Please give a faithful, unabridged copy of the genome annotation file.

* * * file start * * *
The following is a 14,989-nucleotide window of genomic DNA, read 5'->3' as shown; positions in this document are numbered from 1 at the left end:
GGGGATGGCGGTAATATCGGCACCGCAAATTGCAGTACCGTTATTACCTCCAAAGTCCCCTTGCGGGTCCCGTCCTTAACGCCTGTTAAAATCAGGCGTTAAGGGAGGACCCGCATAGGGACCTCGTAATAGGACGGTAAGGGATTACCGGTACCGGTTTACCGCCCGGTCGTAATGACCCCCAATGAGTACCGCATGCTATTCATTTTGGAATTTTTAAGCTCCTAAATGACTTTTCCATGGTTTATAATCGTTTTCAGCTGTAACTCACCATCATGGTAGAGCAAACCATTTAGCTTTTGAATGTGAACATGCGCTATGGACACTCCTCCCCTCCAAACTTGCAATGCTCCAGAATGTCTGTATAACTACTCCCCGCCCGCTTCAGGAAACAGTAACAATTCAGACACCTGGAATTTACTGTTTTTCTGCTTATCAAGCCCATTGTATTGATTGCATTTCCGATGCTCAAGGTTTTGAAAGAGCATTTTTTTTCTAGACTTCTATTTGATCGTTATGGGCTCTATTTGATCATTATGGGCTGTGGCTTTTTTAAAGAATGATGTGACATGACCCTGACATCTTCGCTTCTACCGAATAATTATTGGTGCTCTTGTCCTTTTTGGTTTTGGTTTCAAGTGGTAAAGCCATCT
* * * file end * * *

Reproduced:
The following is a 14,989-nucleotide window of genomic DNA, read 5'->3' as shown; positions in this document are numbered from 1 at the left end:
GGGGATGGCGGTAATATCGGCACCGCAAATTGCAGTACCGTTATTACCTCCAAAGTCCCCTTGCGGGTCCCGTCCTTAACGCCTGTTAAAATCAGGCGTTAAGGGAGGACCCGCATAGGGACCTCGTAATAGGACGGTAAGGGATTACCGGTACCGGTTTACCGCCCGGTCGTAATGACCCCCAATGAGTACCGCATGCTATTCATTTTGGAATTTTTAAGCTCCTAAATGACTTTTCCATGGTTTATAATCGTTTTCAGCTGTAACTCACCATCATGGTAGAGCAAACCATTTAGCTTTTGAATGTGAACATGCGCTATGGACACTCCTCCCCTCCAAACTTGCAATGCTCCAGAATGTCTGTATAACTACTCCCCGCCCGCTTCAGGAAACAGTAACAATTCAGACACCTGGAATTTACTGTTTTTCTGCTTATCAAGCCCATTGTATTGATTGCATTTCCGATGCTCAAGGTTTTGAAAGAGCATTTTTTTTCTAGACTTCTATTTGATCGTTATGGGCTCTATTTGATCATTATGGGCTGTGGCTTTTTTAAAGAATGATGTGACATGACCCTGACATCTTCGCTTCTACCGAATAATTATTGGTGCTCTTGTCCTTTTTGGTTTTGGTTTCAAGTGGTAAAGCCATCT